People experience sleepwalking in different forms. Not every sleepwalker actually gets out of bed and walks around; some may simply sit up in bed and look around confused.
In some instances, people may try to do their usual activities such as opening cupboards, cooking and eating while sleepwalking.
They may also attempt to actually leave their house, either by a door or window, and some sleepwalkers have even managed to start up and drive a car.
Often, the sleepwalker will have little memory of what happened in the morning.
Can sleepwalking be dangerous?
During the episode, sleepwalking can be dangerous if:
- The person tries to leave their house as they will not have any perception of hazards around them, moving cars etc.
- The person tries to drive as this could lead to injury, destroyed property and even death.
- The sleepwalker tries to perform a function that during waking would need an awareness of safety (such as chopping food up with a sharp knife, lighting a gas hob).
- There are open or unlocked windows that the sleepwalker could fall out of.
- Others in the residence are not aware of the possibility of sleepwalking occurring, or what to do if it happens, so they react inappropriately (such as grabbing or restraining the sleepwalker and causing them to react violently).
- Sleepwalkers engage in any risky behaviour.
There can also be implications for anyone who experiences parasomnia if it starts to affect how they feel and behave the following day.
Lack of sleep or disrupted, poor quality sleep can have a detrimental effect on a person’s life. If you are waking up groggy and irritable, unable to perform day-to-day functions as you should, this is a sign that you are not getting a healthy amount of sleep or that something is impairing the quality of sleep you are getting.
Being overtired can also cause an increased risk of accident or injury especially if you are operating heavy machinery or a car. Tiredness makes you less alert and can cause slower reaction times, lapses in concentration and even the risk of falling asleep accidentally and causing a serious incident.
A study by IAM RoadSmart released last year suggested that one in ten UK drivers had momentarily closed their eyes behind the wheel due to tiredness.
As with any type of parasomnia, if it is affecting your life in a negative way, either during the episodes or from the after-effects, it is worth exploring ways to improve or treat the condition.
What are the symptoms of sleepwalking?
Sleepwalkers do not necessarily get up out of bed and walk around (although this does often happen). Sometimes people sit up in bed and look around with confusion for a brief time then go back to sleep. They may also perform repetitive movements such as eye rubbing or tugging at their pyjamas.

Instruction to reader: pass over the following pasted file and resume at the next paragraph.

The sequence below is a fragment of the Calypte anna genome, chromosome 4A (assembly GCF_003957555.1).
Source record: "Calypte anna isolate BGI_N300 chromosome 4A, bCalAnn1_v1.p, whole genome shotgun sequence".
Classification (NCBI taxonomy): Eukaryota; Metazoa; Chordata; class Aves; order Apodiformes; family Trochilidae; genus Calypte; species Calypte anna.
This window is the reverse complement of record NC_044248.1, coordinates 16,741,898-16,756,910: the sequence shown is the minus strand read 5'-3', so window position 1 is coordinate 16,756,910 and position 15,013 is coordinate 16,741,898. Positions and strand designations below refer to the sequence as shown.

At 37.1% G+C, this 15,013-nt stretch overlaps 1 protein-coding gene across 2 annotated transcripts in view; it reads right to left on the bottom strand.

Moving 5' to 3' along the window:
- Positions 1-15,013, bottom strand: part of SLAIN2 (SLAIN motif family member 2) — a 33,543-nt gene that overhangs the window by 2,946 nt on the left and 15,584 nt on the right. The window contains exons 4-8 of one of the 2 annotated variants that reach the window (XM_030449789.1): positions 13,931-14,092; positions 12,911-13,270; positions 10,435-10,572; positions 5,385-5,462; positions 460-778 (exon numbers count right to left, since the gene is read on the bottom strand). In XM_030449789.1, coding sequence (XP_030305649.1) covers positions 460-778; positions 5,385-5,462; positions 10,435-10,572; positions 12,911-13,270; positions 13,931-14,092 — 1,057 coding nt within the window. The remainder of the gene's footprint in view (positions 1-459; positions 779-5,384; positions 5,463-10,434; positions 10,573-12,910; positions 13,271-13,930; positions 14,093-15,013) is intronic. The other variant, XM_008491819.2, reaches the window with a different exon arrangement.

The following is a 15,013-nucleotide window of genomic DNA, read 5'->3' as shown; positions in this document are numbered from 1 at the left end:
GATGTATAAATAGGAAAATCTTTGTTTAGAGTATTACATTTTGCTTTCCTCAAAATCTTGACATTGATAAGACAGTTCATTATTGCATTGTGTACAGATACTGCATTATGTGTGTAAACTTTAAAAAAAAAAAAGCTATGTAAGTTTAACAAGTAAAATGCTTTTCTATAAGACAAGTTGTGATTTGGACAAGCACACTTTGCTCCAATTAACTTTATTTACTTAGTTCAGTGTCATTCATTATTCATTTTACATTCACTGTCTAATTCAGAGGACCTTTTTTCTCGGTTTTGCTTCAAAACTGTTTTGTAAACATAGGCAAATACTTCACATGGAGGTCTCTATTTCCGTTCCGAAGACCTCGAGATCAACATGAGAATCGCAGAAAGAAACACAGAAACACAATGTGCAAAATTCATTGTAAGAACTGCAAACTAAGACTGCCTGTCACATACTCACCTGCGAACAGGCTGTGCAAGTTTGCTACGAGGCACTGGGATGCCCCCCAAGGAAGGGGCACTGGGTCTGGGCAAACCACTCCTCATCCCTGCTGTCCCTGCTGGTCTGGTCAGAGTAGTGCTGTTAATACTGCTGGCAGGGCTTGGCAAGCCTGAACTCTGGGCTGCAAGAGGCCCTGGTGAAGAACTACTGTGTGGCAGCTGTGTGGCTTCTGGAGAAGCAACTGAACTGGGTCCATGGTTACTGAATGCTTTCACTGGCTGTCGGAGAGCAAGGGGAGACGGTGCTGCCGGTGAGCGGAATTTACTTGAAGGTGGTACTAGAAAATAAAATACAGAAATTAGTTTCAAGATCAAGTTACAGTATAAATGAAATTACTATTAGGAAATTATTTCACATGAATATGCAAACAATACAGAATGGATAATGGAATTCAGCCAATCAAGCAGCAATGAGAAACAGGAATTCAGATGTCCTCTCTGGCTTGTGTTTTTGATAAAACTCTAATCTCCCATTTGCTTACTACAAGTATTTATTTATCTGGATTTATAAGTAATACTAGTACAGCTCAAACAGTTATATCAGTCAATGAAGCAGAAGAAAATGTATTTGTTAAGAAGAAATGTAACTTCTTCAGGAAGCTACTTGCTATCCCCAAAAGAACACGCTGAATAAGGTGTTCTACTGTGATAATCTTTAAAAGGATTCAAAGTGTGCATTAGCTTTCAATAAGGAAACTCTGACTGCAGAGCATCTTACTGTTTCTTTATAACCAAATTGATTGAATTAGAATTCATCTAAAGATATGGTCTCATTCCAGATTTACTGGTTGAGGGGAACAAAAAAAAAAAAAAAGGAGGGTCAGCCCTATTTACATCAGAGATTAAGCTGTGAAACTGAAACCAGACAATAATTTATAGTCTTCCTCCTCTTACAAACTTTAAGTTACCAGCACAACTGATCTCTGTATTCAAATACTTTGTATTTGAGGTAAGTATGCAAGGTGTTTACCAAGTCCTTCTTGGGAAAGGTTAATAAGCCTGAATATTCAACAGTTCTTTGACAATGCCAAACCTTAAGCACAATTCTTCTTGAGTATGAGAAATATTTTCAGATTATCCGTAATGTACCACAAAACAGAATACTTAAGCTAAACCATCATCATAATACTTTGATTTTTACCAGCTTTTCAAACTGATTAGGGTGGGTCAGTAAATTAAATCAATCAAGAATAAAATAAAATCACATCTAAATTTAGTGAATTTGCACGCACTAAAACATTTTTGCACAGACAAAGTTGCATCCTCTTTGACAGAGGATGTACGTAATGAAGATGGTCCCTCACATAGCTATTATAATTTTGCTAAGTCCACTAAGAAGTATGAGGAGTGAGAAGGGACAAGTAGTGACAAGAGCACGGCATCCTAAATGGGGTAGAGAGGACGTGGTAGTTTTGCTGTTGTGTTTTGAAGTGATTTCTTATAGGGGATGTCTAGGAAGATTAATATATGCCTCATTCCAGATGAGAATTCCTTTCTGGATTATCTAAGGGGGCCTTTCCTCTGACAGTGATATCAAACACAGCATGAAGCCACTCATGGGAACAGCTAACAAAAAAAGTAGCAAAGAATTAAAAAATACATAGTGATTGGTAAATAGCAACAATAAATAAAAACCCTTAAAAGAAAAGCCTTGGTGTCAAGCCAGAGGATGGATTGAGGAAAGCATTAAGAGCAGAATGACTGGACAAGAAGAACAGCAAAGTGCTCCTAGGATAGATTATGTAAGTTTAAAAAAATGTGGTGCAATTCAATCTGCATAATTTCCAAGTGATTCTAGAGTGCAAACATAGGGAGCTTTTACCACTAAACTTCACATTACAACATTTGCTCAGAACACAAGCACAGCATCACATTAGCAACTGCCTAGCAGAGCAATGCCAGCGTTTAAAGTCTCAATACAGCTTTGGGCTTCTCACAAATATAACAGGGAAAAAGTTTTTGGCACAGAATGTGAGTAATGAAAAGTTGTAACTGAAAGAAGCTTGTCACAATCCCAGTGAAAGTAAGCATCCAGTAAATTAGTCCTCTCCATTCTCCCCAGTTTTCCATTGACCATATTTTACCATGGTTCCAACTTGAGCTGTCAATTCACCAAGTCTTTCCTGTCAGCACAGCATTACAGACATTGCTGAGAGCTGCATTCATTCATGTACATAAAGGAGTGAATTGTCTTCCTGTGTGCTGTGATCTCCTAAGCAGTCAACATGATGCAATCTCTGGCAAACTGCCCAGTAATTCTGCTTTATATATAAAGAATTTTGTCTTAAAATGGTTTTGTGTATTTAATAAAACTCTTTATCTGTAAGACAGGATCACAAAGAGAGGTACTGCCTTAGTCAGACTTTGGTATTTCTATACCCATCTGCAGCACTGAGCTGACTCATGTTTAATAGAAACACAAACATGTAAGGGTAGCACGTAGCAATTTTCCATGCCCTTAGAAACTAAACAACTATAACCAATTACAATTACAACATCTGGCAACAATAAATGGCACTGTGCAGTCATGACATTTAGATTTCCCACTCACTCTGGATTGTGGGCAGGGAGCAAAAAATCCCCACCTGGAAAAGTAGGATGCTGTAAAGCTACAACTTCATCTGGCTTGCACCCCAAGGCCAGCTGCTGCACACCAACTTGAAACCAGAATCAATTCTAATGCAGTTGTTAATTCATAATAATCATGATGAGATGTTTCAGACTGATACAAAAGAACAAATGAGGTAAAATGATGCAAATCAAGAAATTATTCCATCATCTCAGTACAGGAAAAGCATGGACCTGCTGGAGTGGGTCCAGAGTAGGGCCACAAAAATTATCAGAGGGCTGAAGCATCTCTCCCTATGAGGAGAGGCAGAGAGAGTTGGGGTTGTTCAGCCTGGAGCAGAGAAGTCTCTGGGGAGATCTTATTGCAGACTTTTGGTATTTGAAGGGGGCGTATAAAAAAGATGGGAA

Other symptoms seen in sleepwalkers can include:
- Not responding to questions when being spoken to, or giving nonsensical answers.
- Urinating in random, inappropriate places such as the wardrobe or washing basket.
- Bedwetting (especially common in children who sleepwalk).
- Open but glazed-over eyes – the sleepwalker can see but not as well as they would during their waking hours.
- Trying to perform day-to-day functions such as getting dressed, eating or even driving in the middle of the night (seemingly for no reason).
- Sleep talking.
- Clumsy or awkward behaviour (falling over things, knocking items off the side etc).
- Trying to exit the house via a door or window or to find keys.
How to know if someone is sleepwalking
Sleepwalking might look different to the way you expect. Sleepwalkers will not typically move around with their arms outstretched in a kind of hypnotic state the way you might have seen on TV shows.
- Sleepwalkers may move around for several minutes or they may simply sit up in bed and behaved confused or demonstrate odd, repetitive behaviours.
- Sleepwalkers may have their eyes open but they can appear glazed or as if the person is ‘not quite there’.
- They may not respond to being spoken to or may give responses that are random or make no sense.
- Sleepwalkers sometimes try to perform their usual day-to-day functions – if you suspect someone is doing so, ask yourself if the situation feels ‘quite right’ such as trying to exit the house in pyjamas, starting cooking in the middle of the night etc. If the situation feels unnatural, the person may be sleepwalking.
- Grabbing them or making sudden movements might get a volatile response.
- Sleep talking is often associated with sleepwalking (although it can occur by itself).
If you suspect someone of sleepwalking because they have roused unexpectedly from sleeping and are behaving unnaturally and not responding as you would expect, try to guide them gently back to bed. Gentle affirmations such as ‘You are safe’ or ‘Don’t worry you are in your own bed’ will help.
Remove any items or obstacles that may injure them.
- Do not shake, shout at or try to suddenly wake a sleepwalker – they may become volatile due to the unexpected situation and may lash out.